Recent perfection doesn't surprise Yost
Phils' Halladay throws second flawless game this season
BOSTON -- Roy Halladay's perfect game Saturday night was just the 20th in Major League history, but comparatively speaking, there's been a positive glut of them recently -- two this month, three in the past two years and the eighth in the past two decades.
"I think it's just a quirky thing," Royals manager Ned Yost said. "On any given night here at the big league level -- they're all in the big leagues for a reason, because they're good -- if they can command their stuff like Halladay did [Saturday] night, the odds might be that you can throw a no-hitter.
"I mean, it's tough to do. You've got to be perfect with all your pitches, you can't make a mistake, and if you do make one, it's got to be your night that your mistake is hit to somebody. And I didn't get a chance to watch any of it, but I'm pretty sure there were one or two spectacular plays that saved that perfect game. I don't know, but that generally happens to be the case."
So Yost doesn't necessarily think pitchers are just bigger, better or smarter in recent times -- the perfect games and other no-hitters have just happened.
"I don't really read anything into it," he said.
Greinke concerned with slider's effectiveness
BOSTON -- Zack Greinke's 1-6 record obviously isn't the result of lousy pitching -- he's mostly been quite good as evidenced in a 1-0 loss to the Red Sox on Saturday night -- but he wonders about his slider.
That's the pitch that was his mainstay during his 2009 American League Cy Young Award season. This year, it's been much less effective.
"I was probably striking out like six guys a game last year on a slider, and now I probably do one or two a game. I still throw it, but I don't know why it's not working," Greinke said.
Greinke still believes in it, according to what he said in his postgame critique.
"It's a good pitch. It doesn't matter if they know it's coming or they've seen it a million times. It's still a good pitch," he said. "But obviously, something's wrong with it. I don't know. And it's not really a pitch I can throw a hundred of them in-between starts or my arm will fall off."
Yost: Hard to temper walk-off celebrations
BOSTON -- Kendry Morales is lost to the Angels, who open a series at Kauffman Stadium on Monday afternoon, for an extended period because of a bizarre accident.
Morales, the Angels' most productive hitter, hit a game-ending grand slam that beat the Mariners, 5-1, on Saturday, and suffered a lower leg fracture as he leaped onto home plate amidst his celebrating teammates.
That might tend to defuse walk-off celebrations for a while, although Royals manager Ned Yost thinks it might be difficult to douse them completely.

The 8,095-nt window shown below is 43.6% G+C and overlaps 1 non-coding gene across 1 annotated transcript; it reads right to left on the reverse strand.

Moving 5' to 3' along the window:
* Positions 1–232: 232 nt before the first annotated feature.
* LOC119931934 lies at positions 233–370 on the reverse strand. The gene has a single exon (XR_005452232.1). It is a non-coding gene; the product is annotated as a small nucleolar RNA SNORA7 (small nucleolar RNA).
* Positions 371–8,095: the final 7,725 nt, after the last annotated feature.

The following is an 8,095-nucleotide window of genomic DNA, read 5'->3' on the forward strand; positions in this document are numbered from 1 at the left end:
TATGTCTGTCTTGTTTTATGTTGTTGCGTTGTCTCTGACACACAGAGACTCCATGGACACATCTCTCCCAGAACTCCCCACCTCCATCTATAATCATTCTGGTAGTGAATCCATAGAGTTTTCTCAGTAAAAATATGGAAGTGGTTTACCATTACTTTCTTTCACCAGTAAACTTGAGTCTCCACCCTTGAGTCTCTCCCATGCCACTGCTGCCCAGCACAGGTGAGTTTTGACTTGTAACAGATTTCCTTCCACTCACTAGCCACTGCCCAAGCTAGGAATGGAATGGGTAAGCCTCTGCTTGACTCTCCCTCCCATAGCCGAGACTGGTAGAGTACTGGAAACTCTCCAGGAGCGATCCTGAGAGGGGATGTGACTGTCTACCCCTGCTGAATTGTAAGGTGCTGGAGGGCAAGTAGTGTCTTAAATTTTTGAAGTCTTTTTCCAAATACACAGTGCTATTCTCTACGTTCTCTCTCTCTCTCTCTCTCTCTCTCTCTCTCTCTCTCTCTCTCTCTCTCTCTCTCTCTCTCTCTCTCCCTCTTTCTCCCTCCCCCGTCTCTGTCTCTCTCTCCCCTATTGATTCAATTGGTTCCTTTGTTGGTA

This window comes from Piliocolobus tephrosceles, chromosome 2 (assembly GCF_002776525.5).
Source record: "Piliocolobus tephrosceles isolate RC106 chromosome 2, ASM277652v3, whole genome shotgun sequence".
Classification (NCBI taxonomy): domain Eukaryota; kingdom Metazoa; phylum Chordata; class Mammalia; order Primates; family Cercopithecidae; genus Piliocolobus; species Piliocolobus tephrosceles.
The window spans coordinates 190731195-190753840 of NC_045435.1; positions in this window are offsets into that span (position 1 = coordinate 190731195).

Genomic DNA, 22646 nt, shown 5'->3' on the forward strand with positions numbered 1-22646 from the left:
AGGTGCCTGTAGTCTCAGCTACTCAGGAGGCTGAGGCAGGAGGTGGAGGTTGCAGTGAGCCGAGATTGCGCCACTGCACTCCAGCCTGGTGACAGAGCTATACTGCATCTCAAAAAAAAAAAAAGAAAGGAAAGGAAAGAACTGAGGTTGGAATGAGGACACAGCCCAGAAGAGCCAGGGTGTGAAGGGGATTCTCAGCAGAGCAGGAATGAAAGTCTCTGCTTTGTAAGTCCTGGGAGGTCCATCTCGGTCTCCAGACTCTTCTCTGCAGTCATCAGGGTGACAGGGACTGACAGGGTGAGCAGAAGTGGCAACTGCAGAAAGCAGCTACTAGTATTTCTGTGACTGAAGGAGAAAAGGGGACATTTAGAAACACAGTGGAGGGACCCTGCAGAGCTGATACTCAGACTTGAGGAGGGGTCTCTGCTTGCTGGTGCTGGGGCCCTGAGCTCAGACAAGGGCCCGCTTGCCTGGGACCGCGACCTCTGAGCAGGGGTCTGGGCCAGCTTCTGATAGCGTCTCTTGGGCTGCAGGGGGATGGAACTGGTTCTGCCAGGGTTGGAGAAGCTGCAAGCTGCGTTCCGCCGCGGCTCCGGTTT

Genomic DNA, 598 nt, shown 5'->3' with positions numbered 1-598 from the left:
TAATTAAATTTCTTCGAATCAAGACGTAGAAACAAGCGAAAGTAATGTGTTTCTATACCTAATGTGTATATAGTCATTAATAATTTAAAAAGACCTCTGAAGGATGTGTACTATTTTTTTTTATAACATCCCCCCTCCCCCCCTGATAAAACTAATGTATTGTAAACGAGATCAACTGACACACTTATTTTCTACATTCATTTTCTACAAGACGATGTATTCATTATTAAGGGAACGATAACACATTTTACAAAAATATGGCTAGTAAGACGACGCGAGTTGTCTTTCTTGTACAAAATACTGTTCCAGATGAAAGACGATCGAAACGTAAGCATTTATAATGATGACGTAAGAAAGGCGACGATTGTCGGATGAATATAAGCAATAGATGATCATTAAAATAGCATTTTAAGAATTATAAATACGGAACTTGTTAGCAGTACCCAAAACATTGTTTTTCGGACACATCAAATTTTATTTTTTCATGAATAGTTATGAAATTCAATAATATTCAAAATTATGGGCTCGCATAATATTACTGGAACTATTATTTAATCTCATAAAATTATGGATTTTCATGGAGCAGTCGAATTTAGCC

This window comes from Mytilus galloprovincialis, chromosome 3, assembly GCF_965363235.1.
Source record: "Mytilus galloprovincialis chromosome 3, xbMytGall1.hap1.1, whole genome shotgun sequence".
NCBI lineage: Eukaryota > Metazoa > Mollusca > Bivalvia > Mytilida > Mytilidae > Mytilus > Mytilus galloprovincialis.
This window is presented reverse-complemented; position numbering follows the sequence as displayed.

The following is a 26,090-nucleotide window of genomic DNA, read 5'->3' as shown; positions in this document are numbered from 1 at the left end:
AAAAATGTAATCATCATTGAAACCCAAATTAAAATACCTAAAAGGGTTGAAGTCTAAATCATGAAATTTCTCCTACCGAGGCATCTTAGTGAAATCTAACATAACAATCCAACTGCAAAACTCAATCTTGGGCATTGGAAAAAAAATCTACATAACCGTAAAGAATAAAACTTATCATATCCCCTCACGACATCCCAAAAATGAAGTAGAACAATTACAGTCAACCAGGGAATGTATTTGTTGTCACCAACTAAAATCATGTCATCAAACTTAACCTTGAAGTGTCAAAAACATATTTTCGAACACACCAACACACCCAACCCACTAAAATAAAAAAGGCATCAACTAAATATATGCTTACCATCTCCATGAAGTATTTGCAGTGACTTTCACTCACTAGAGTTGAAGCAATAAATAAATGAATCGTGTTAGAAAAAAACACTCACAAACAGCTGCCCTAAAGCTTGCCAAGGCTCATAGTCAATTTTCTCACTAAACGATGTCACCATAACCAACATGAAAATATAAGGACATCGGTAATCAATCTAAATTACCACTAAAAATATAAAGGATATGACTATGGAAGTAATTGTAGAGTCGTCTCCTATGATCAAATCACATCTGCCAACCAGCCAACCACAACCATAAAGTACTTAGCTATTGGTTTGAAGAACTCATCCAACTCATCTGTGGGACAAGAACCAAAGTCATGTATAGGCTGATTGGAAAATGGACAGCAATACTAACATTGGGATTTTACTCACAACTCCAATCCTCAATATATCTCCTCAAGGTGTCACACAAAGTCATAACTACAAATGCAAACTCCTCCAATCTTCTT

"There have been thousands celebrations at home plate, and this is an isolated incident," Yost said. "I don't think you shut down celebrations when you have a walk-off win. I mean, that's the fun of a walk-off win -- the excitement that's generated because of it. You fight hard and you work and all of sudden, the game's over and your emotions pour out. I don't think you want to stop that.
"But we need to keep an eye on it and make sure it tempers down a little bit."
Yost had another thought about it.
"All I know is I would like to practice our walk-off celebrations a lot more than we have this year," he said.
Bloomquist takes on Green Monster
BOSTON -- Willie Bloomquist took on Fenway Park's Green Monster as the Royals' left fielder in Sunday's 8-1 loss to the Red Sox.
He was kept busy chasing balls hit off or near the famous wall.
"It was fine. It was a little bit weird, because the wall's right behind you," Bloomquist said. "There were a couple balls that I thought I could've caught, but you go back and you run into the fence. Obviously that's the tricky part about the wall out there, but I don't think I screwed up too bad out there."
Manager Ned Yost said he was confident in playing the versatile Bloomquist in almost any spot. In this case, playing left field in place of Scott Podsednik gave Yost another right-handed bat against lefty Jon Lester, although Bloomquist went hitless with one walk.
Yost also rested catcher Jason Kendall, who didn't start for just the third time in the team's 51 games. Backup Brayan Pena took over and got one of the four hits off Lester.
Dick Kaegel is a reporter for MLB.com. This story was not subject to the approval of Major League Baseball or its clubs.